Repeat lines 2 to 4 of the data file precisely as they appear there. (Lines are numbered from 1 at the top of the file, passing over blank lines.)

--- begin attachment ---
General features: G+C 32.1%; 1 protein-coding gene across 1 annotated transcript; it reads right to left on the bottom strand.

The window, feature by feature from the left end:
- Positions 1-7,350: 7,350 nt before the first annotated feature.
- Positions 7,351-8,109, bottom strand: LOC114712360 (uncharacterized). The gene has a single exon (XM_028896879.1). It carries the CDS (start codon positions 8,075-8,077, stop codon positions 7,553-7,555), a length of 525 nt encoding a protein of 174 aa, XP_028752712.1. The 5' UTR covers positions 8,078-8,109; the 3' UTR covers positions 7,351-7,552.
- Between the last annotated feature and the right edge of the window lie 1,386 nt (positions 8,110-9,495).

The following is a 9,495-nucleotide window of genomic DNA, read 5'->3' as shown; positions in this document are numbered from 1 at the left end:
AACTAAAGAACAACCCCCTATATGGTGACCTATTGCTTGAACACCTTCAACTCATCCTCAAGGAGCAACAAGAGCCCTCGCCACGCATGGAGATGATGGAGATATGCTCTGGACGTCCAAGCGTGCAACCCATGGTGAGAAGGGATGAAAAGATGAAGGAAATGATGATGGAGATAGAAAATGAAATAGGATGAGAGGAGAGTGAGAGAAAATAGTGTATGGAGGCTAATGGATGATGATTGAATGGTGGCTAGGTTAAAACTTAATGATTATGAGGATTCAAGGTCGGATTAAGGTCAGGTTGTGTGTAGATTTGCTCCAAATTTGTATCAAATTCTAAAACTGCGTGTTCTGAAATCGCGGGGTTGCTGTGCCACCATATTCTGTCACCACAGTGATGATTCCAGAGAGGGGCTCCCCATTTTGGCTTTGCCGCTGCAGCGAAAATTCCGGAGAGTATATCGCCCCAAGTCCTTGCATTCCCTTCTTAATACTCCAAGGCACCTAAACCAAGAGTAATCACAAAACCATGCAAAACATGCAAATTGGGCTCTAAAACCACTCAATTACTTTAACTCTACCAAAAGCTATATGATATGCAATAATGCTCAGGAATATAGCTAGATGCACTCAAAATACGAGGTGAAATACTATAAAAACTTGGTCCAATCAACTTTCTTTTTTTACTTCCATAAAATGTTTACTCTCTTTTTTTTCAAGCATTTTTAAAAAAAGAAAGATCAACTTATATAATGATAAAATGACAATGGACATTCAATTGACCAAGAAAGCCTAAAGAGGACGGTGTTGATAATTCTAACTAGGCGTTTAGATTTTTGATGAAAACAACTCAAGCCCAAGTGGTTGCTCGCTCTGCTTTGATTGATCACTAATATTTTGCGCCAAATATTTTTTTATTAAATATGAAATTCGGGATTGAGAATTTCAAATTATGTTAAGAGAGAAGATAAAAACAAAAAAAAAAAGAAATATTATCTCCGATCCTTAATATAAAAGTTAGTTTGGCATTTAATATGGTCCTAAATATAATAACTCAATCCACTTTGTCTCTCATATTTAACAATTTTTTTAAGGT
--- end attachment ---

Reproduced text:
The window, feature by feature from the left end:
- Positions 1-7,350: 7,350 nt before the first annotated feature.
- Positions 7,351-8,109, bottom strand: LOC114712360 (uncharacterized). The gene has a single exon (XM_028896879.1). It carries the CDS (start codon positions 8,075-8,077, stop codon positions 7,553-7,555), a length of 525 nt encoding a protein of 174 aa, XP_028752712.1. The 5' UTR covers positions 8,078-8,109; the 3' UTR covers positions 7,351-7,552.